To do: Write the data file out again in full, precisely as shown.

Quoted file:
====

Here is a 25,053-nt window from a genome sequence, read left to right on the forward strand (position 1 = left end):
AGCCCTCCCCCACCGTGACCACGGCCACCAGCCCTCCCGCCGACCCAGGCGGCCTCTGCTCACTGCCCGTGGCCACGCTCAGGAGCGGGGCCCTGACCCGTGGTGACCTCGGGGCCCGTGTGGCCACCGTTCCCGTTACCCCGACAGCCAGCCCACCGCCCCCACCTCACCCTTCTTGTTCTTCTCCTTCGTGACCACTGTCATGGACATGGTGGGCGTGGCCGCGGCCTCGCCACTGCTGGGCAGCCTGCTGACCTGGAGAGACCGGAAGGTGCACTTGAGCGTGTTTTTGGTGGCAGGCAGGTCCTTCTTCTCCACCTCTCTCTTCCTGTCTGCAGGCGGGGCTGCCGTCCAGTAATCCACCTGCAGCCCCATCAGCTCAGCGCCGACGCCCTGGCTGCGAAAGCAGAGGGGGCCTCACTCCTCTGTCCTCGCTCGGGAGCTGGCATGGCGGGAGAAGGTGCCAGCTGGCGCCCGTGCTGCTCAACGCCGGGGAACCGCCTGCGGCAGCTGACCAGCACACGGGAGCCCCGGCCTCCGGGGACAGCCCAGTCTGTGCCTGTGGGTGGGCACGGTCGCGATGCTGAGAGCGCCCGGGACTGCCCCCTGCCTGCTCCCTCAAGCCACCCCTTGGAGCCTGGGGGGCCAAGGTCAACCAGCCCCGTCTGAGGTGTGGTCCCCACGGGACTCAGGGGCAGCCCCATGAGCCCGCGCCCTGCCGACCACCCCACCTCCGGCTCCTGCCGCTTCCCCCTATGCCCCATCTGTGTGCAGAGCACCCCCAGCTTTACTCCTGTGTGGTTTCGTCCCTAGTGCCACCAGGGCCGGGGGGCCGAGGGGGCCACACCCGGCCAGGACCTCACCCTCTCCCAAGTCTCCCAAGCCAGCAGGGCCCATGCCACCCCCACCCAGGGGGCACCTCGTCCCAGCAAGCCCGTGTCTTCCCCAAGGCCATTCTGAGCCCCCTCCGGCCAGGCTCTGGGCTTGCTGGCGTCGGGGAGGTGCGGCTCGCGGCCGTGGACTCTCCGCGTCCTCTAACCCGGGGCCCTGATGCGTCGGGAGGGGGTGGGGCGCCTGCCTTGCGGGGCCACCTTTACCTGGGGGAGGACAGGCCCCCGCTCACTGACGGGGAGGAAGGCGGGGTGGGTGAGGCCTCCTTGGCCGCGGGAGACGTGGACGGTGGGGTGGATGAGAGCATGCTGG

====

Here is a 25,053-nt window from a genome sequence, read left to right on the forward strand (position 1 = left end):
AGCCCTCCCCCACCGTGACCACGGCCACCAGCCCTCCCGCCGACCCAGGCGGCCTCTGCTCACTGCCCGTGGCCACGCTCAGGAGCGGGGCCCTGACCCGTGGTGACCTCGGGGCCCGTGTGGCCACCGTTCCCGTTACCCCGACAGCCAGCCCACCGCCCCCACCTCACCCTTCTTGTTCTTCTCCTTCGTGACCACTGTCATGGACATGGTGGGCGTGGCCGCGGCCTCGCCACTGCTGGGCAGCCTGCTGACCTGGAGAGACCGGAAGGTGCACTTGAGCGTGTTTTTGGTGGCAGGCAGGTCCTTCTTCTCCACCTCTCTCTTCCTGTCTGCAGGCGGGGCTGCCGTCCAGTAATCCACCTGCAGCCCCATCAGCTCAGCGCCGACGCCCTGGCTGCGAAAGCAGAGGGGGCCTCACTCCTCTGTCCTCGCTCGGGAGCTGGCATGGCGGGAGAAGGTGCCAGCTGGCGCCCGTGCTGCTCAACGCCGGGGAACCGCCTGCGGCAGCTGACCAGCACACGGGAGCCCCGGCCTCCGGGGACAGCCCAGTCTGTGCCTGTGGGTGGGCACGGTCGCGATGCTGAGAGCGCCCGGGACTGCCCCCTGCCTGCTCCCTCAAGCCACCCCTTGGAGCCTGGGGGGCCAAGGTCAACCAGCCCCGTCTGAGGTGTGGTCCCCACGGGACTCAGGGGCAGCCCCATGAGCCCGCGCCCTGCCGACCACCCCACCTCCGGCTCCTGCCGCTTCCCCCTATGCCCCATCTGTGTGCAGAGCACCCCCAGCTTTACTCCTGTGTGGTTTCGTCCCTAGTGCCACCAGGGCCGGGGGGCCGAGGGGGCCACACCCGGCCAGGACCTCACCCTCTCCCAAGTCTCCCAAGCCAGCAGGGCCCATGCCACCCCCACCCAGGGGGCACCTCGTCCCAGCAAGCCCGTGTCTTCCCCAAGGCCATTCTGAGCCCCCTCCGGCCAGGCTCTGGGCTTGCTGGCGTCGGGGAGGTGCGGCTCGCGGCCGTGGACTCTCCGCGTCCTCTAACCCGGGGCCCTGATGCGTCGGGAGGGGGTGGGGCGCCTGCCTTGCGGGGCCACCTTTACCTGGGGGAGGACAGGCCCCCGCTCACTGACGGGGAGGAAGGCGGGGTGGGTGAGGCCTCCTTGGCCGCGGGAGACGTGGACGGTGGGGTGGATGAGAGCATGCTGG